Full pilot and story bible available upon request
An ensemble of high-school aged students struggle to find their footing in the most competitive school district in the county, but one of them doesn't survive to see graduation.
I was raised in Los Altos, California, a small town neighboring Palo Alto in the Bay Area. My coming of age story took place in the Silicon Valley during the onset of our world’s biggest technological boom. I went from watching VHS tapes to being a part of the first generation brought up with social media. I observed social media’s detrimental effects on self-esteem and mental health first hand while my peers, and I, struggled to find our footing in this new world.
When I was twelve years old, in seventh grade, I recall overhearing the word “suicide” whispered around my school campus for the first time. One of my classmates had slit her wrists and wrote a letter in her own blood. Although the Bay Area has an illustrious reputation, navigating success can be difficult because of the unrealistic expectations this community puts on adolescents. My home town was deemed to have the highest suicide rate amongst youth in the country.
In Palo Alto, we open on a suicide right around graduation time. Although uncertain who the victim is, we know it is someone close to our protagonist, Sophie Pisani. We then rewind two years. The series investigates each individual’s personal challenges and leaves audiences determining: Who has it the worst? Who isn’t capable of keeping up with the social and academic pressures of living in the most competitive area in the county?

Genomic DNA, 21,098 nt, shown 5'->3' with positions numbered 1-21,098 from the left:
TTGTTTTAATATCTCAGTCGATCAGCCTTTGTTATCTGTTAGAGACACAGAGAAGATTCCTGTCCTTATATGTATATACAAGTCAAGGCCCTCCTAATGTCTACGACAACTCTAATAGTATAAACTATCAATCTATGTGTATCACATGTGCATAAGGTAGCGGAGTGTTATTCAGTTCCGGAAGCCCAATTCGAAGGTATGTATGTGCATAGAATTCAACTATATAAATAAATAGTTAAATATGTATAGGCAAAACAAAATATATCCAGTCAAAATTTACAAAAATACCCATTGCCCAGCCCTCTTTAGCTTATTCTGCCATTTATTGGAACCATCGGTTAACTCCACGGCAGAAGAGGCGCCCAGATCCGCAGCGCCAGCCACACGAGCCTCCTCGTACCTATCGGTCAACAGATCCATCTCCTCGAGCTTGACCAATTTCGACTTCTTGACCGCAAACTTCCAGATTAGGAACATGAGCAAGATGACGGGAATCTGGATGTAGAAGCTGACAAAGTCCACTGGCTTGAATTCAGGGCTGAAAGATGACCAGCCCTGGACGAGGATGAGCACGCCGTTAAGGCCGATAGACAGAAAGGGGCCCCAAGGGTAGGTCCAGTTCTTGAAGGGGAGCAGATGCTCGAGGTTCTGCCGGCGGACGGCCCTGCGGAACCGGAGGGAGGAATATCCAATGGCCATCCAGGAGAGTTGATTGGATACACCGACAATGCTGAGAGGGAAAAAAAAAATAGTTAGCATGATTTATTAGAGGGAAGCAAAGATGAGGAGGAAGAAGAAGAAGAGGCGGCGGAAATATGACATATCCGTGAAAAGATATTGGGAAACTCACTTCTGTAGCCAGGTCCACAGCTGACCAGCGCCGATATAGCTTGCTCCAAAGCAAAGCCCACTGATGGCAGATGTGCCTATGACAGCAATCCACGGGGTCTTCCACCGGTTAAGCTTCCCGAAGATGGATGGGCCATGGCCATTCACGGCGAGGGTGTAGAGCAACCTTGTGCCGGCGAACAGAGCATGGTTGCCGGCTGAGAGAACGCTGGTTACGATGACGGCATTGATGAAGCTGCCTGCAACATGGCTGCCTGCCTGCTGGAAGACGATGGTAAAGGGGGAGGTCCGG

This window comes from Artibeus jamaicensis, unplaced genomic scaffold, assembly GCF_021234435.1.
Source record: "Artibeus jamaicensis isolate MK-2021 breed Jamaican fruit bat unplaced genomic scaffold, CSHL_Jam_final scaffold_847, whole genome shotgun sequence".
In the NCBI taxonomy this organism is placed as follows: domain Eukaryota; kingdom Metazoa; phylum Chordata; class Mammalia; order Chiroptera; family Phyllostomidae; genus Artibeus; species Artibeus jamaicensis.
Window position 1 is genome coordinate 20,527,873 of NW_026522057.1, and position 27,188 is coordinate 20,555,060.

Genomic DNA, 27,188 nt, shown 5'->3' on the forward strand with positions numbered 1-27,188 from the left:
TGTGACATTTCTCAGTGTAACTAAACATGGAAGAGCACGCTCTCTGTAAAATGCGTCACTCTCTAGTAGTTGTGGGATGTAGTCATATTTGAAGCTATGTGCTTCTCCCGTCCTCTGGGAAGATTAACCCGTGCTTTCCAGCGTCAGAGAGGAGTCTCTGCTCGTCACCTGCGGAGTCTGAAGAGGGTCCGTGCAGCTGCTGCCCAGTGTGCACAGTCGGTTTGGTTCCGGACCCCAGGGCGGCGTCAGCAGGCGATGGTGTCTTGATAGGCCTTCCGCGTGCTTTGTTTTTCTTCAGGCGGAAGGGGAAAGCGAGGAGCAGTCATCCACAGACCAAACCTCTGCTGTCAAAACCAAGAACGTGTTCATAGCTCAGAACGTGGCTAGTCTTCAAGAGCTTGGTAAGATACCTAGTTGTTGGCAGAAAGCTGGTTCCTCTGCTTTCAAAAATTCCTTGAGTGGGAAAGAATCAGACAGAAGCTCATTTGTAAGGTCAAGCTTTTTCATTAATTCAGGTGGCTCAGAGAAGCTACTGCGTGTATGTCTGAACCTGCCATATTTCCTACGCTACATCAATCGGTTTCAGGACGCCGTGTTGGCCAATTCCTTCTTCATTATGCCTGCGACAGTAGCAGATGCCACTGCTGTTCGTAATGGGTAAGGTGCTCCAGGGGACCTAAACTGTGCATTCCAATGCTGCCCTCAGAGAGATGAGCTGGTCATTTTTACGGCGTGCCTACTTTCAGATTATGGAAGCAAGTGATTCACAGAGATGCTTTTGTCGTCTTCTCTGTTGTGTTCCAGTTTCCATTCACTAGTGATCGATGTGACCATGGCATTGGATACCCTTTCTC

My hope in creating Palo Alto is to shed light on the complexities of living in such a seemingly pristine area. Not everyone is as happy or as fortunate as they seem. Whether you grew up in a household with a parent who has had a failed entrepreneurial venture, a scandalous divorce, or are secretly undocumented amongst the ICE raids, there are a lot of factors that make living in this area more difficult than it’s made out to be.
Palo Alto will acknowledge problems that all teenagers are facing across the country. We have characters struggling with body image issues, sexual identity, mental health, peer pressure, and social status. Additionally, the series addresses various marital and parenting concerns. My hope is for these stories to resonate with everyone, no matter who they are or what their background is.
After being pressured into attending the school’s auction, Frankie’s pettiness lands her an evening at Indiana’s finest Michelin-rated restaurant for an ungodly price. Mike and Frankie attempt to make the most of the situation, but they quickly realize that $1 pizza is where they are truly happiest. Brick burns a bridge when given an opportunity to make a friend, and Sue lands herself a starring role in a commercial, only to find out it’s actually an infomercial for fungal warts.